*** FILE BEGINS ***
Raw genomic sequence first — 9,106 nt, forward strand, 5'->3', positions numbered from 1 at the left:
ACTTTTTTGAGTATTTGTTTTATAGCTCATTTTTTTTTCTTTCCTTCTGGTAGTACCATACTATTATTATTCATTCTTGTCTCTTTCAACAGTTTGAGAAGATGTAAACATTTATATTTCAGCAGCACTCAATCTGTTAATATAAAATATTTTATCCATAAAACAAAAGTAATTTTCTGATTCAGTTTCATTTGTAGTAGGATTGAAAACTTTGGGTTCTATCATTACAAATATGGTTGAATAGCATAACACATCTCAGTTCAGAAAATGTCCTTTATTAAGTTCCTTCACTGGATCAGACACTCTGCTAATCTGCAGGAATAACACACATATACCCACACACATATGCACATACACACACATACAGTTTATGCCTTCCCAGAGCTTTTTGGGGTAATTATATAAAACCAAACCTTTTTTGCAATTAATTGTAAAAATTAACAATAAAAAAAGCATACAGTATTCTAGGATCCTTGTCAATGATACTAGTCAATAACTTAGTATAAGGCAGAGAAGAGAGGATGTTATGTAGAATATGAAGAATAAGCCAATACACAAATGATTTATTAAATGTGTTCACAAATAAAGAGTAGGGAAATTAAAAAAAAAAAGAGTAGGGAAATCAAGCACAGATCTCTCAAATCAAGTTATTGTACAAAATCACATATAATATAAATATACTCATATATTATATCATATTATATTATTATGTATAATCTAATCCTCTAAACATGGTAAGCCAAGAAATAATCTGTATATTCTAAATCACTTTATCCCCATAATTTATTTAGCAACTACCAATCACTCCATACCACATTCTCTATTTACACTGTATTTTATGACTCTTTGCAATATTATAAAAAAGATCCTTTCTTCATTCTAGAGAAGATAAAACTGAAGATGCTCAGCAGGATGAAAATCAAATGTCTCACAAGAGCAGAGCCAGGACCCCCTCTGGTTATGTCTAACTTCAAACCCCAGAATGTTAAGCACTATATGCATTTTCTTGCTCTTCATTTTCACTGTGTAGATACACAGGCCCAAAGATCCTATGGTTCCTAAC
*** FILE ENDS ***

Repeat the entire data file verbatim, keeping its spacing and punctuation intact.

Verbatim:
Raw genomic sequence first — 9,106 nt, forward strand, 5'->3', positions numbered from 1 at the left:
ACTTTTTTGAGTATTTGTTTTATAGCTCATTTTTTTTTCTTTCCTTCTGGTAGTACCATACTATTATTATTCATTCTTGTCTCTTTCAACAGTTTGAGAAGATGTAAACATTTATATTTCAGCAGCACTCAATCTGTTAATATAAAATATTTTATCCATAAAACAAAAGTAATTTTCTGATTCAGTTTCATTTGTAGTAGGATTGAAAACTTTGGGTTCTATCATTACAAATATGGTTGAATAGCATAACACATCTCAGTTCAGAAAATGTCCTTTATTAAGTTCCTTCACTGGATCAGACACTCTGCTAATCTGCAGGAATAACACACATATACCCACACACATATGCACATACACACACATACAGTTTATGCCTTCCCAGAGCTTTTTGGGGTAATTATATAAAACCAAACCTTTTTTGCAATTAATTGTAAAAATTAACAATAAAAAAAGCATACAGTATTCTAGGATCCTTGTCAATGATACTAGTCAATAACTTAGTATAAGGCAGAGAAGAGAGGATGTTATGTAGAATATGAAGAATAAGCCAATACACAAATGATTTATTAAATGTGTTCACAAATAAAGAGTAGGGAAATTAAAAAAAAAAAGAGTAGGGAAATCAAGCACAGATCTCTCAAATCAAGTTATTGTACAAAATCACATATAATATAAATATACTCATATATTATATCATATTATATTATTATGTATAATCTAATCCTCTAAACATGGTAAGCCAAGAAATAATCTGTATATTCTAAATCACTTTATCCCCATAATTTATTTAGCAACTACCAATCACTCCATACCACATTCTCTATTTACACTGTATTTTATGACTCTTTGCAATATTATAAAAAAGATCCTTTCTTCATTCTAGAGAAGATAAAACTGAAGATGCTCAGCAGGATGAAAATCAAATGTCTCACAAGAGCAGAGCCAGGACCCCCTCTGGTTATGTCTAACTTCAAACCCCAGAATGTTAAGCACTATATGCATTTTCTTGCTCTTCATTTTCACTGTGTAGATACACAGGCCCAAAGATCCTATGGTTCCTAAC